The White House hired a private communications company based in Minnesota to distribute mass e-mails, helping to shed light on how some recipients received e-mails in support of President Obama's health care plan without signing up for them, FOX News has learned.
The company, Govdelivery, describes itself as the world's leading provider of government-to-citizen communication solutions and says its e-mail service provides a fully-automated on-demand public communication system.
The confirmation comes after the White House acknowledged this week that people were receiving unsolicited e-mails from the administration about health care reform and suggested the problem was with third-party groups that placed the recipients' names on the distribution list.
Govdelivery sent hundreds of e-mails from senior adviser David Axelrod asking supporters to help rebut criticism of Obama's health care plan circulating on the Internet. It also sent e-mails highlighting Obama's speech to the Muslim world in Cairo and the announcement of Sonia Sotomayor as a Supreme Court nominee.
FOX News viewers complained they received these e-mails even though they had never requested any communication from the White House.
Chris Hansen, a staff attorney with the American Civil Liberties Union, told FOX News that if the White House used the private firm, it's the same as if it had sent the e-mails.
On Monday, the White House implemented several new changes to its Web site, apparently aimed at reducing the number of people who receive unsolicited e-mails and at fighting charges that it's collecting personal information on critics.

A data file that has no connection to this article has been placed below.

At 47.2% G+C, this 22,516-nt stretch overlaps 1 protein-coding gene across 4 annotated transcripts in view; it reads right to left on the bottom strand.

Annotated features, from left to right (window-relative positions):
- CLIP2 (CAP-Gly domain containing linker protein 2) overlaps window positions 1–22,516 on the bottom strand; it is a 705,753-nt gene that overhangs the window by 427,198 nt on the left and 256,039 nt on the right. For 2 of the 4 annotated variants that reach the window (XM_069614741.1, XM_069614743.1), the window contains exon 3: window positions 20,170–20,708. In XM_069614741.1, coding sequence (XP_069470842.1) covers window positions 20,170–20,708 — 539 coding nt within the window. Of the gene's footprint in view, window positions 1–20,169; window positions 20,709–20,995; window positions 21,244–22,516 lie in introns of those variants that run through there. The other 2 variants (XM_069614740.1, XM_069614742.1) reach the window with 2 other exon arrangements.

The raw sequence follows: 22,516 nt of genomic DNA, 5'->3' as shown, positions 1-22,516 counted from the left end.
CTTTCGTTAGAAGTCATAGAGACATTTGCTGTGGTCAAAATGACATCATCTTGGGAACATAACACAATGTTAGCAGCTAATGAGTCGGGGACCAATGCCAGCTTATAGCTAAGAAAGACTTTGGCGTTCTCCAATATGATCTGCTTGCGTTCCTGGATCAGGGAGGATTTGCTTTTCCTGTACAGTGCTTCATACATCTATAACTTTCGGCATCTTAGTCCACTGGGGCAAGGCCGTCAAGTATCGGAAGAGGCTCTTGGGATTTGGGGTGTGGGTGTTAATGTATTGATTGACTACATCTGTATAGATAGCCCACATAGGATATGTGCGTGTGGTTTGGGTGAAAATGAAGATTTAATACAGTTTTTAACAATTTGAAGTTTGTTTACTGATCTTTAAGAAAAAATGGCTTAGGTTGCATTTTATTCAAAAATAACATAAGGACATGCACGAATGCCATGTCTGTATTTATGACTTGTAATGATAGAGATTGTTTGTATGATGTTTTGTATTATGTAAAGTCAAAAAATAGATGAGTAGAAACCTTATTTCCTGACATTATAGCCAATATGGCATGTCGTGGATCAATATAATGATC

Govdelivery does extensive work with a bevy of federal, state, and local agencies, including 11 Cabinet-level departments such as Defense, State, and Justice. Among the tasks Govdelivery performs are FBI internal e-mails and external regional crime alerts, FEMA hurricane or other natural disaster alerts.
In fact, before Jan. 1, Govdelivery handled 85 percent of mass e-mail deliveries for federal agencies.
The White House said it hired Govdelivery based on its performance with those agencies. The company was hired after Jan. 1 but before Obama took office on Jan. 20, the White House said.
The White House notes that Govdelivery also handles mass e-mails for Texas Gov. Rick Perry and Indiana Gov. Mitch Daniels, both Republicans.
The White House insists that Govdelivery aggregates nothing and plays no role in the formation of its e-mail list; it is merely an end-product e-mail distributor.
Earlier this week, Govdelivery's president, Scott Burns, declined to comment to FOX News on whether the White House had used his firm to send out the Axelrod e-mails.
FOX News' Major Garrett and Eric Shawn contributed to this report.